Betabeat has a new internet bank to dote on now that BankSimple has abandoned us for the City of Roses. Movenbank is a New York-based personal banking service that uses near field communication–the same technology as Google Wallet–to remove the cards and the wallet from banking transactions and replace them with your phone. Founder Brett King, an Aussie based in New York and London, rode the success of his book, Bank 2.0, and his experience with his boutique consultancy firm User Strategy, to start up a bank with “No paper. No plastic. No hidden fees.” The bank is launching its first product, a Mint-esque personal finance profile based on social data, on October 1 and plans to roll out the financial services over the summer.
Alpha users can sign up for Movenbank with Facebook and turn over the keys to their Twitter accounts, Klout scores and other sites where users maintain a rating of some sort; customers will not connect their bank accounts until later in the company’s development. Eventually, Movenbank will look at factors such as social connections in order to determine who gets a credit line.
“Think of it as a product like foursquare or Klout initially, but around your financial life,” Mr. King said. “Wherein a typical bank might say–you come to them, and you say you want a credit card–and you’re a customer with a score of say 580, the bank’s going to say ‘no, you’re marginal, you’re too high-risk.’ But we might give them a card based on other things. Say they have 10,000 friends on Facebook and Twitter. We’ll say okay, they have high influence–we should probably pay this guy to get access to his friends list!”
Movenbank raised “quite a big funding round” from an Asia-based investor about a year ago, Mr. King said, and has eight full-time employees in its Midtown office as well as part-time and contract workers in the U.K. and Asia. They decided to go with NFC because “clearly that’s the way things are going to go,” Mr. King said. Bank of America is installing 18 NFC-enabled ATMs in New York and Citibank is also implementing the technology “on a fairly large scale,” he said.
Betabeat noticed that Movenbank’s blog is rife with mentions of its more famous and now West Coast-based cousin, Banksimple–a surprise since startups often like to pretend their competitors don’t exist. “My pals at BankSimple soft launched their debit cards internally for their staff this week, which is big news because it signifies the acceleration of the big shift in the BANK 2.0 landscape,” Mr. King wrote on Sept. 20.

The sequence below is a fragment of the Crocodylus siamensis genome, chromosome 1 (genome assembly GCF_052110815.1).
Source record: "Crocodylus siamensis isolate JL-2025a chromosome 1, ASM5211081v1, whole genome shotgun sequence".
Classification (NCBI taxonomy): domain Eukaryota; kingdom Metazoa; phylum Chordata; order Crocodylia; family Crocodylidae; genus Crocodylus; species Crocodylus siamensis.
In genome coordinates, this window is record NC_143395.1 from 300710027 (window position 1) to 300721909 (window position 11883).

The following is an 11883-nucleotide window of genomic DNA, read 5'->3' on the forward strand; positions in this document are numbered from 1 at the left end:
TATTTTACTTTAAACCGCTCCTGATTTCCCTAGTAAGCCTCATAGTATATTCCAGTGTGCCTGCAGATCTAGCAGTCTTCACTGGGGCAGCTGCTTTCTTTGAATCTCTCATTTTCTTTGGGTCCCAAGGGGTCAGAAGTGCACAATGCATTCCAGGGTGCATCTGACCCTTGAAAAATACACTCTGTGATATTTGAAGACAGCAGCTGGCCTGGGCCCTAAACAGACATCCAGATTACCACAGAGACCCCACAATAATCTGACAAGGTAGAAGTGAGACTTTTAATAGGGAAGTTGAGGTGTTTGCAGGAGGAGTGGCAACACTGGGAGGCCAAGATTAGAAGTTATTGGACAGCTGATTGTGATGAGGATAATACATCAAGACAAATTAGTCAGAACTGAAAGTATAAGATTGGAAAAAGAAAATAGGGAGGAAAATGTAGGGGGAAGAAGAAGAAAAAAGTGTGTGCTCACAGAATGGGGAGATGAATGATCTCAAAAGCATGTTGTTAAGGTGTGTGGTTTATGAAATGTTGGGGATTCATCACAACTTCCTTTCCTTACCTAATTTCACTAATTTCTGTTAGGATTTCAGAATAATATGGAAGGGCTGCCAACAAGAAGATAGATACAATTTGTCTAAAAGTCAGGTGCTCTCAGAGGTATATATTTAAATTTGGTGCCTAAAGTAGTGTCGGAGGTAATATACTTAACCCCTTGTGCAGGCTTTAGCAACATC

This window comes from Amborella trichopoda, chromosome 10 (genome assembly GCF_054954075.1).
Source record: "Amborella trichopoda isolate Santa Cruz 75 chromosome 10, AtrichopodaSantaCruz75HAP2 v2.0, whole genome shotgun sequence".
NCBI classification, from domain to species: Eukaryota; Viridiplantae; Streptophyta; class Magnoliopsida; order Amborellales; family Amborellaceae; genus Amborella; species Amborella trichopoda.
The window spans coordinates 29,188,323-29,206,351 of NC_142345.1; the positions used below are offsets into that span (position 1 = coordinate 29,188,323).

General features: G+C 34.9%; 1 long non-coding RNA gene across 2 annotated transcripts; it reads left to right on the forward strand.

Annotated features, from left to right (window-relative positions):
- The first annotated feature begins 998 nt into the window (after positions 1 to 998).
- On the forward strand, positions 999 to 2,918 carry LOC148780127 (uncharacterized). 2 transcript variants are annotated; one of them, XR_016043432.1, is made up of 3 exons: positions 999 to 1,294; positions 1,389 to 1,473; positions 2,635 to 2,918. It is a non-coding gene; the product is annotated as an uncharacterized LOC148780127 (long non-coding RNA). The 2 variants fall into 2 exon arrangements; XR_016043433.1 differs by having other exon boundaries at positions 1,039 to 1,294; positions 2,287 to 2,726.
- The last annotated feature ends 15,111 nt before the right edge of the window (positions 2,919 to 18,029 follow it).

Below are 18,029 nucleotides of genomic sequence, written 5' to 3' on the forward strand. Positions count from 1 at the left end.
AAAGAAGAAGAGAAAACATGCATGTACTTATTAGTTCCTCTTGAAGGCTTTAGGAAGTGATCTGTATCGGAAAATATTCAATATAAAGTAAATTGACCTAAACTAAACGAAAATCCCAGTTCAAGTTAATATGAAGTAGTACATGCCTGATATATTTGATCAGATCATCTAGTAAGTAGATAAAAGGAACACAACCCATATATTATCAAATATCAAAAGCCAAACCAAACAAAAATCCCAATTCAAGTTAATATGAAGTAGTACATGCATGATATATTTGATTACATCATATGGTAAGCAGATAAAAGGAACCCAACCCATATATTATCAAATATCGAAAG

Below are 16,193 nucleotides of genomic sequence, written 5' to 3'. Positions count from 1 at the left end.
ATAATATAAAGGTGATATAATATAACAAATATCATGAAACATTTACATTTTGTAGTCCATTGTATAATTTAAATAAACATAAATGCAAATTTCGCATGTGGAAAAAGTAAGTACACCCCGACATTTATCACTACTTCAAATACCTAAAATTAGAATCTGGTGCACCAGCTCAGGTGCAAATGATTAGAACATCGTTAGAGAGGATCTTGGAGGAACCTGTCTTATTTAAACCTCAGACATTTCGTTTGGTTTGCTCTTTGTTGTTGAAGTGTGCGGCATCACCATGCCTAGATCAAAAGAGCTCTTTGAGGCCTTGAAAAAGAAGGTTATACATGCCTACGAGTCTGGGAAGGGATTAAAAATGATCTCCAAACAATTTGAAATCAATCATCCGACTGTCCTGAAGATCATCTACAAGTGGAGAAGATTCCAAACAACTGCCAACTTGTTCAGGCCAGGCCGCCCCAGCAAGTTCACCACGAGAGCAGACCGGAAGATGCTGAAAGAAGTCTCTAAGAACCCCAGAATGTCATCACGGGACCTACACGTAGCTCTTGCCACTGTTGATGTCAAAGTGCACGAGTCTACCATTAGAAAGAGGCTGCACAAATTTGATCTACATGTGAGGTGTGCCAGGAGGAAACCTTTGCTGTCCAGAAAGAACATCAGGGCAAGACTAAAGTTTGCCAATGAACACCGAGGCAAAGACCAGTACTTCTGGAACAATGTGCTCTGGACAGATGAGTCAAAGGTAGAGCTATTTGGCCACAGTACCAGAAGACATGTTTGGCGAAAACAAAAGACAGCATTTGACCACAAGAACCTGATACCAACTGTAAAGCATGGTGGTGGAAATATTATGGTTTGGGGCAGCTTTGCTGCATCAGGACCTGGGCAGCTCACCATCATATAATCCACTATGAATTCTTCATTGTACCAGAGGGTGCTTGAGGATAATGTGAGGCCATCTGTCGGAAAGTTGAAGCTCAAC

The BankSimple launch is significant for a number of reasons. First of all, when was the last time you heard of a new bank having 50,000 customers signed up or registered before the bank launched?? Secondly, the fact that BankSimple doesn’t have a banking license of their own, is no hindrance in offering better banking service today. Lastly, if you are going to change an industry, be prepared for some resistance.
“We’re big fans of what they’re doing,” Mr. King said. “From our perspective the more reform that takes place in this space the better. We’re creating a new mode of banking so it’s actually in our interest to work together in that rather than be strong competitors … if Banksimple is successful that adds credibility.”
Movenbank is still negotiating with partner banks who will power the financial backend, the same way Banksimple works. The company has a few thousand subscribers signed up, Mr. King said.
Movenbank and Banksimple might be considered allies in a fight to disrupt the personal banking industry. Both startups have run into the same problems with an entrenched and unpopular system–both originally wanted to charter their own banks, but found the process too time-consuming, complex and uncertain. Movenbank, which just started building a product in the beginning of this year, can look to Banksimple for some of the challenges it might face ahead: the (now) Portland-based company’s launch dragged on as it struggled with the pressures of its ambitious task, losing its lead engineer in May, which was around the time it was supposed to launch.